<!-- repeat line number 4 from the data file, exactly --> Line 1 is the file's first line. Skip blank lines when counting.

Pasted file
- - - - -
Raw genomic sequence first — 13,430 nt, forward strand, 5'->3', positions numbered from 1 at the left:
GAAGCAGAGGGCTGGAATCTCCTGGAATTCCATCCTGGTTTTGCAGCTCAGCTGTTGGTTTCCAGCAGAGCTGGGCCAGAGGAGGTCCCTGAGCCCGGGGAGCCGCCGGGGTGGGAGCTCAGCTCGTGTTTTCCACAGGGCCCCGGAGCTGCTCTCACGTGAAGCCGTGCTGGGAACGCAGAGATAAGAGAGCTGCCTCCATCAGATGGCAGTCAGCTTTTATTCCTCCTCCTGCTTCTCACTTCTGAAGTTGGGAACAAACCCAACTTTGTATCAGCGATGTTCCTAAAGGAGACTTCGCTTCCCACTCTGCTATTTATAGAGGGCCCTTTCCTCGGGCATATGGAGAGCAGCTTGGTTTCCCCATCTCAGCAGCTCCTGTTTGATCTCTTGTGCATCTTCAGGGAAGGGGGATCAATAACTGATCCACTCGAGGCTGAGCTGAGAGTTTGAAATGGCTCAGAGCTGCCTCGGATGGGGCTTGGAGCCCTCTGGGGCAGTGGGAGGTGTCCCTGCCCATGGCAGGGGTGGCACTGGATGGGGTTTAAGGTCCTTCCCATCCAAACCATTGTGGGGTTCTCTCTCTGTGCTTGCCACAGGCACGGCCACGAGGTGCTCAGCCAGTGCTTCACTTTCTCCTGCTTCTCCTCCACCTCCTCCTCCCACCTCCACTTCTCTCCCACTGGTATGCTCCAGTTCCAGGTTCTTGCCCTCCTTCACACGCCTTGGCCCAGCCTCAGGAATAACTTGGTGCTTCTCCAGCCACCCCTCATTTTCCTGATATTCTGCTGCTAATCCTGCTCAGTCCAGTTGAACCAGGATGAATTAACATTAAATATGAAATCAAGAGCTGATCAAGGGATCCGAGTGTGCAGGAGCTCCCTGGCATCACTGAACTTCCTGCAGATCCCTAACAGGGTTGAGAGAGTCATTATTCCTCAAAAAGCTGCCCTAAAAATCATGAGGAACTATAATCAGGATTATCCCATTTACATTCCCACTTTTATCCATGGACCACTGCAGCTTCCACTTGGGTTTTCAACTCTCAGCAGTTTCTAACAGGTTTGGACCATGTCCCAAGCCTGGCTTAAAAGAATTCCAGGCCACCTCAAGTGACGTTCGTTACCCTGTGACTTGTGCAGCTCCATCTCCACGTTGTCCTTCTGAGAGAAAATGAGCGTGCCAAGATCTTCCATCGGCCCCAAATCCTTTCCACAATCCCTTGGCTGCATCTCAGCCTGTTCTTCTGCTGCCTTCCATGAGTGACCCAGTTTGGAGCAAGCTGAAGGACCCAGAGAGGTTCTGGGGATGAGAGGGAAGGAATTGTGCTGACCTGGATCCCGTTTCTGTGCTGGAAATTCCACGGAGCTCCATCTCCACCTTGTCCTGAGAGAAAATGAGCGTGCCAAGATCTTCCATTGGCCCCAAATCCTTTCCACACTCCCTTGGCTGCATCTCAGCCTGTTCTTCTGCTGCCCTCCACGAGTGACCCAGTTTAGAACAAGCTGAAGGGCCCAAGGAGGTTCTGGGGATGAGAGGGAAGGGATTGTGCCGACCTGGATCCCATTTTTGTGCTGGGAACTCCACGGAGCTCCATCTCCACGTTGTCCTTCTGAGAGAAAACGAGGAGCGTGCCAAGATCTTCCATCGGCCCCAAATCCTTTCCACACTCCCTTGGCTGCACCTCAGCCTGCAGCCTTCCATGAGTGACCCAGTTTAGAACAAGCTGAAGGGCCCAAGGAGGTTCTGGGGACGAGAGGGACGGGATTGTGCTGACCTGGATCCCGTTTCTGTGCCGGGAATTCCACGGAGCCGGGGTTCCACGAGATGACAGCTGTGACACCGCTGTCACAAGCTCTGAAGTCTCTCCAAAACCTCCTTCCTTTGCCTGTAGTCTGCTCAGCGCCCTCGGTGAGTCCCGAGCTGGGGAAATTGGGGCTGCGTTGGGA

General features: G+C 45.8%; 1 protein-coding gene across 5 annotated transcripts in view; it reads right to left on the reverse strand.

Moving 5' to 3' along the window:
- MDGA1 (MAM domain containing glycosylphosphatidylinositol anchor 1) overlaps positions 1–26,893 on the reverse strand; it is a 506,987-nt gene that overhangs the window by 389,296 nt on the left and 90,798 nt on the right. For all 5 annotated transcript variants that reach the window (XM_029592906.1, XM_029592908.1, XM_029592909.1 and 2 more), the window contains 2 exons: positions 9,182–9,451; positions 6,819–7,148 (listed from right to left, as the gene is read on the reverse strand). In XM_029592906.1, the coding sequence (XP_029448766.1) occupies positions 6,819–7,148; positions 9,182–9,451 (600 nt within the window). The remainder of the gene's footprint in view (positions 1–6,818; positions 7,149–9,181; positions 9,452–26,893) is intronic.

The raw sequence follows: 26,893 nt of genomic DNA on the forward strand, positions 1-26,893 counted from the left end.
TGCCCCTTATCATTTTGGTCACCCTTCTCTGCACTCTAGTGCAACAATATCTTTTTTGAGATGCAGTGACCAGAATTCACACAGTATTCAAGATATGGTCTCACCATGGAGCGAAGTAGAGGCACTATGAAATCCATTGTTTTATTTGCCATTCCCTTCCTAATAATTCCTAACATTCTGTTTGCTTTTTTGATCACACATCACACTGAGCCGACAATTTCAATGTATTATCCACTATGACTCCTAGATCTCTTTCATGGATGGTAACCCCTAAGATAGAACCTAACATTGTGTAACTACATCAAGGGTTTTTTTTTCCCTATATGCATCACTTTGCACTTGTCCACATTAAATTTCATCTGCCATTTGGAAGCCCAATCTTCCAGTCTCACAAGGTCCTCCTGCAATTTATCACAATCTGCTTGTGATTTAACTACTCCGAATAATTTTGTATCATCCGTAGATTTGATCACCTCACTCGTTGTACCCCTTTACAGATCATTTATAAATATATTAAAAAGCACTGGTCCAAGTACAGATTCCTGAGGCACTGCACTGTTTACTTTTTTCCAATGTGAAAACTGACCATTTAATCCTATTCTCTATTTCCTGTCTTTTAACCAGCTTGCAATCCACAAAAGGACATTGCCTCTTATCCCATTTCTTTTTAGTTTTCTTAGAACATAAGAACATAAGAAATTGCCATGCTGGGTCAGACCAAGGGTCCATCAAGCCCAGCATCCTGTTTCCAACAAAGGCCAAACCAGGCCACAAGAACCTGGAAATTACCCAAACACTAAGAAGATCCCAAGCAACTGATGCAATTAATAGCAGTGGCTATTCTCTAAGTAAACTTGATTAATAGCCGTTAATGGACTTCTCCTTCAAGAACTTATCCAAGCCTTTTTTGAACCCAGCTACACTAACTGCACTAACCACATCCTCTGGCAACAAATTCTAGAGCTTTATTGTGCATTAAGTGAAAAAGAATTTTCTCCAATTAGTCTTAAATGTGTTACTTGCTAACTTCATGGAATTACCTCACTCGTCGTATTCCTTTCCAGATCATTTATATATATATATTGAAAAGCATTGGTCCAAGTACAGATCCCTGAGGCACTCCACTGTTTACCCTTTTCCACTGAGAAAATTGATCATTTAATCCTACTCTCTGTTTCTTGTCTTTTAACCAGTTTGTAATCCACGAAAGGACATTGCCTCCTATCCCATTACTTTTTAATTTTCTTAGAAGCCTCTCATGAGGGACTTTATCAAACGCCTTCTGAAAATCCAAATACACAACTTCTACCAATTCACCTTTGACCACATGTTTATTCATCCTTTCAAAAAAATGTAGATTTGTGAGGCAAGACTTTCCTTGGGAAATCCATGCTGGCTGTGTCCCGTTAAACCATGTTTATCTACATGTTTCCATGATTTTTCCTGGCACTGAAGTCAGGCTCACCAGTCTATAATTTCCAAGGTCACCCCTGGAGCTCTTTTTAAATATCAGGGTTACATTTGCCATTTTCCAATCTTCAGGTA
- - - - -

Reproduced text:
Moving 5' to 3' along the window: